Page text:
Guest Post: Advocating for men as a future medical provider

Jun 5, 2015  •   Written by Erin Addington   •  no comments

Alex Fatherhood2This blog post was written by AmeriCorps member Alex Tarabochia.

Alex is a member of the 2014-2015 North Florida Health Corps and is currently serving a 10 1/2 month term at the Magnolia Project, an initiative of the Healthy Start Coalition.

Serving as the North Florida Health Corps AmeriCorps member/Male Responsibility Case Manager at the Magnolia Project is an incredibly eye-opening experience. It is showing me how systems both support and take away from the family structure, the barriers to healthcare men face, and the importance of having a holistic approach to health as a future healthcare provider.

My daily service entails several key tasks, including and not limited to identifying useful resources in the community and compiling a resource guide, providing male case management services, and distributing appropriate resource referrals to men in the community. To date, I have identified more than 100 community resources, provided extensive case management services to 19 men, and offered Magnolia services and/or resource referrals to an additional 57 men and counting. This experience helps me see the setbacks men face and the role that I have as a future healthcare provider to help solve this problem.

Men are challenged by flawed policies and a general lack of support from the society that surrounds them. Licenses are revoked and paychecks are seized because of backed child support, which only perpetuate the transportation and economic problems they face. Two parent homes often do not qualify for government subsidized housing because of past criminal records, which further compromises the stability of the home and the successful rearing of children.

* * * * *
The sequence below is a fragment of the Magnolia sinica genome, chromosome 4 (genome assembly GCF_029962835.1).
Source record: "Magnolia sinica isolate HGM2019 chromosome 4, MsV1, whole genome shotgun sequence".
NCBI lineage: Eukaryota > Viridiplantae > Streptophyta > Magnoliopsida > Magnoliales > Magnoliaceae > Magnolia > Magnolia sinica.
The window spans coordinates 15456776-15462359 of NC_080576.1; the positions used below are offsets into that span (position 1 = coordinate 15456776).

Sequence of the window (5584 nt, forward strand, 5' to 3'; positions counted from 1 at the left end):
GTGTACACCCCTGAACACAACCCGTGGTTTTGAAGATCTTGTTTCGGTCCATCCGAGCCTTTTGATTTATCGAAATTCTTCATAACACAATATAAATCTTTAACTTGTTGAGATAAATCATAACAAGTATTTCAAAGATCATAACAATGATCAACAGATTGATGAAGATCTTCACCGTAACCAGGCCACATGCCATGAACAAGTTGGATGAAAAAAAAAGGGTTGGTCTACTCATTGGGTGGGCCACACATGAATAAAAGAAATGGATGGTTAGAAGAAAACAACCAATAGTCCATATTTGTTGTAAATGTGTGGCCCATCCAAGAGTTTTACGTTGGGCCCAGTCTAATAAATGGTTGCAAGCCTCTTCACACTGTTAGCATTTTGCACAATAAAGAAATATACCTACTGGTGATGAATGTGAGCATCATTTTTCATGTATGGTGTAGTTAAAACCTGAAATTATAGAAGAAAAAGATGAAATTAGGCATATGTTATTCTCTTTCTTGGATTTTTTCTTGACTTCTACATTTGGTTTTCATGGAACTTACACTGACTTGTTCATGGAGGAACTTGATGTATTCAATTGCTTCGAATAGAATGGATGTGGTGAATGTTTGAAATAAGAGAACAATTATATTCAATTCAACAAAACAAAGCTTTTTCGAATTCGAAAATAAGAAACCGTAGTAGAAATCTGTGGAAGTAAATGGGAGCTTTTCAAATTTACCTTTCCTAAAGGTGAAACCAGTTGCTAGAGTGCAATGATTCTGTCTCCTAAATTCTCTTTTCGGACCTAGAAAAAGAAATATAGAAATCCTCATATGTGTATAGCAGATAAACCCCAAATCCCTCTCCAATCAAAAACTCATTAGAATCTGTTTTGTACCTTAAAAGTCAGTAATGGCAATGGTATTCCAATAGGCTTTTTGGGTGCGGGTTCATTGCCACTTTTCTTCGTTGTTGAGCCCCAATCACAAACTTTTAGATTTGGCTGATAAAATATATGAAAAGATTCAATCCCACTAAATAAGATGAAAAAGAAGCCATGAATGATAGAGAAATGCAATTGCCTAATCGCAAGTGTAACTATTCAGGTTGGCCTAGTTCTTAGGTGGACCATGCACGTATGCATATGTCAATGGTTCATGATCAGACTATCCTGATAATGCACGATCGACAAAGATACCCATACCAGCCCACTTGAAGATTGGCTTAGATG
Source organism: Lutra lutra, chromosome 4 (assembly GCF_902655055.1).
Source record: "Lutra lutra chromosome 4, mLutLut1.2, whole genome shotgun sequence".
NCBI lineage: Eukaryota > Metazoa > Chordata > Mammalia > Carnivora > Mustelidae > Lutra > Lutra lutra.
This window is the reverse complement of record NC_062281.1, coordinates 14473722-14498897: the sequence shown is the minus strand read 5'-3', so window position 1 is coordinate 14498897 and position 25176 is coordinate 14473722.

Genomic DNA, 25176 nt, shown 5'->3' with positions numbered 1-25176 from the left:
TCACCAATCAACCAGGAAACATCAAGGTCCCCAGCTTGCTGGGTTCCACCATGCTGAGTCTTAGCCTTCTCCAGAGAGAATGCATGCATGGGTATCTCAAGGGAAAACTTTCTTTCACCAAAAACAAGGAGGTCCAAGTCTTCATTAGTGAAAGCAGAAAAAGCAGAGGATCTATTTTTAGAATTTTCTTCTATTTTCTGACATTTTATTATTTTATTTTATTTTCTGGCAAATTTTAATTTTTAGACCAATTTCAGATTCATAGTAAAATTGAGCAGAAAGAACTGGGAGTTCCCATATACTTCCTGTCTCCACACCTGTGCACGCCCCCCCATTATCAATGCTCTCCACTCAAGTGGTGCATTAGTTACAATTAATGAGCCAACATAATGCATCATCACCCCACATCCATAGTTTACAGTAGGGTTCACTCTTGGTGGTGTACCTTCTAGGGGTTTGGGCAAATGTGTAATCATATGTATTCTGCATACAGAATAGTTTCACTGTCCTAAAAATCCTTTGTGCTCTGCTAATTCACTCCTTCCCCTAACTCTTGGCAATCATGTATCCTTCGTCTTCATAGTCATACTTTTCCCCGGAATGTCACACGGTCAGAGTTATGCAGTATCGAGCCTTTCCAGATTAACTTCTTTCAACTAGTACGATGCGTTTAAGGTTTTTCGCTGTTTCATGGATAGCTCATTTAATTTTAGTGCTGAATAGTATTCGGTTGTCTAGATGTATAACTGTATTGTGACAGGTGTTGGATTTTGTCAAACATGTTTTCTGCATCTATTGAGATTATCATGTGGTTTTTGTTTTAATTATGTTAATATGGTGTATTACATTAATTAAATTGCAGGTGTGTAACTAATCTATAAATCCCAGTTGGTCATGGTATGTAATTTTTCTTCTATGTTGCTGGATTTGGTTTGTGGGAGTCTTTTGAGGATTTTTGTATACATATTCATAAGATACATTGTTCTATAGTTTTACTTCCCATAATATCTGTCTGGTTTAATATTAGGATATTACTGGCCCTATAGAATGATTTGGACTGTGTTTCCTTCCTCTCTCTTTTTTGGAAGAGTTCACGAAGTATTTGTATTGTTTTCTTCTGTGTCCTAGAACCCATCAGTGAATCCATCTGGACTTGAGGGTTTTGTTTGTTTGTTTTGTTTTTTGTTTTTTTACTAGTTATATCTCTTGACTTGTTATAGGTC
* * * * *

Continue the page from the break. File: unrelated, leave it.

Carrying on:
Families looking for shelter face the choice to stay on the street or go to facilities that house the men and women/children separately. And men who need health coverage typically do not qualify for Medicaid, regardless of income level or ability to pay. These setbacks push me to help men problem solve and tackle a myriad of challenges. For example, I recently assisted a homeless client find transitional housing and then his own apartment. This has given him the stability necessary to file for joint custody and be a part of his son’s life. Helping clients navigate such setbacks is critical to supporting father involvement and reducing the many health challenges that men and their families face.

As a future physician, this experience is pushing me to think about care on a very holistic level. I see the importance of identifying health barriers men face and being able to point them toward solutions. This requires being knowledgeable of and sharing employment resources available in the community with patients who are unemployed and unable to pay for their medication; being patient with those who miss appointments because the bus is late or they cannot come up with the bus fare; and understanding that unhealthy choices are often paired with everyday stressors such as paying rent, affording groceries and providing for others.

In addition to offering patient care, I realize that I need offer the words of encouragement and support that will help patients step toward the unknown and embrace change. I am grateful for this experience, as it shows me a firsthand account of the problems men face and a chance to identify solutions.

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